Citi Bike Project
#By Laura Gladson, Santiago Carrillo, Alexey Kalinin, Nonie Mathur, Maisha Lopa.


New York City keeps records of Citi Bike services, including demographics of users and statistics on bike use. Here, we performed a statistical analysis to determine the relationship between biker age and trip duration, testing the alternative hypothesis that Citi Bike users under age 35 are more likely to bike for longer durations than the average user. Through a simple Z-test, we were able to reject our null hypothesis, concluding that trip duration of bikers under 35 is significantly greater than the average user.


For this project, our research question was:

Are Citi Bike users under 35 years of age significantly more likely bike for longer durations compared to the average user?

For this analysis, we formed the following hypotheses:

Null Hypothesis: The mean trip duration of Citi Bike users under the age of 35 is the same or less than the mean trip duration of an average user, significance level = 0.05.

Alternative Hypothesis: The mean trip duration of Citi Bike users under the age of 35 is more than the mean trip duration of an average user, significance level = 0.05

To test these hypotheses, we chose Citi Bike data from December 2015. The information downloaded from the data facility contained more variables than needed to compare age and trip duration. Additionally, it was not organized in columns, which could led to errors, such as interpreting variable names as observations. As such, we first organized our data into columns, then dropped 13 of the 15 categories. We were left with “birth year” as our independent variable, and “trip duration” in seconds as our dependent variable. After plotting both variables, we identified several outliers of impossibly old users, i.e., those born before 1910.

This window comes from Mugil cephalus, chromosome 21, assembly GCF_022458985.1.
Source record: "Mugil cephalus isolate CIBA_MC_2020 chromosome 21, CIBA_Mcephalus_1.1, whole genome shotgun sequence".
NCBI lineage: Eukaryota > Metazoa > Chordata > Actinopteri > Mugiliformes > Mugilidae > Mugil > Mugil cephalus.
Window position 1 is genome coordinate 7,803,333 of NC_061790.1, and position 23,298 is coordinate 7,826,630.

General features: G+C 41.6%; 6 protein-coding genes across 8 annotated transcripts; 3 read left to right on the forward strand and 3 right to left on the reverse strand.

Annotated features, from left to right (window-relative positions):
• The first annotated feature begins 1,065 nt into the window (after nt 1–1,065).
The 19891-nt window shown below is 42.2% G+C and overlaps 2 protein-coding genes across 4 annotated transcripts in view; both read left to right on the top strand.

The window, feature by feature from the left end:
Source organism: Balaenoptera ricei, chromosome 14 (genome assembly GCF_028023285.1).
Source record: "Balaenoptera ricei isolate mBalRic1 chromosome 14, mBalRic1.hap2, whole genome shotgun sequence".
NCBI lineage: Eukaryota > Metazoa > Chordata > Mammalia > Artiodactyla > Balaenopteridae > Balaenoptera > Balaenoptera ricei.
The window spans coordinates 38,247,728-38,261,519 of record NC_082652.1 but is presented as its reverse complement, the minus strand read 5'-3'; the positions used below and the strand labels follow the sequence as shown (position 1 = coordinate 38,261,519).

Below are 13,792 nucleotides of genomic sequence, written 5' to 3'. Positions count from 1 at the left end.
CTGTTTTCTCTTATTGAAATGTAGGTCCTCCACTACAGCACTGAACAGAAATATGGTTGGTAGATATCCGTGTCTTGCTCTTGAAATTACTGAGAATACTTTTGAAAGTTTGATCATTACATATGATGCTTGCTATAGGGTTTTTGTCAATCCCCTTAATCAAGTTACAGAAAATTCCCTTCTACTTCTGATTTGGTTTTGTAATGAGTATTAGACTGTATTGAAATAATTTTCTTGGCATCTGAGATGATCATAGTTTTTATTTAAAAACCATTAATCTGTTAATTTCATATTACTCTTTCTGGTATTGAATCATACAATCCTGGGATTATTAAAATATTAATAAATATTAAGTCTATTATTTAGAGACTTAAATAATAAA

Plot 1 shows a scatter plot of the raw data, plotting birth year against trip duration. Histogram 1 shows the raw distribution of age across the data set. In Histogram 3, the distributions of trip duration for the entire data set (in blue) and for the group of those 35 and under (in green) are compared.


Our peer reviews suggested we perform a Z-test to compare the information of users under 35 and the total population. This test is possible because we know the population parameters (since dataset itself represents the entire population of Citi Bike users). Given the size of our sample, and the fact that we know the mean and standard deviation for both both groups, we chose to test our hypothesis with a Z-test. As such, we first had to calculate the mean and standard trip duration for the two groups. These values were plugged into the Z-test formula.


From our Z-test, we obtained a Z-statistic of 17.79. From the Z-Table, this gave an area of over 0.9998. Thus, our p-value is (1 - 0.9998), or 0.0002, meaning there is a 0.02% probability that the difference observed between the two groups is due to chance alone. Specifically, this p-value is much smaller than our alpha level of 0.05, meaning we can reject our null hypothesis, and can conclude that trip duration times of Citi Bike users are longer for those under age 35 compared the average user.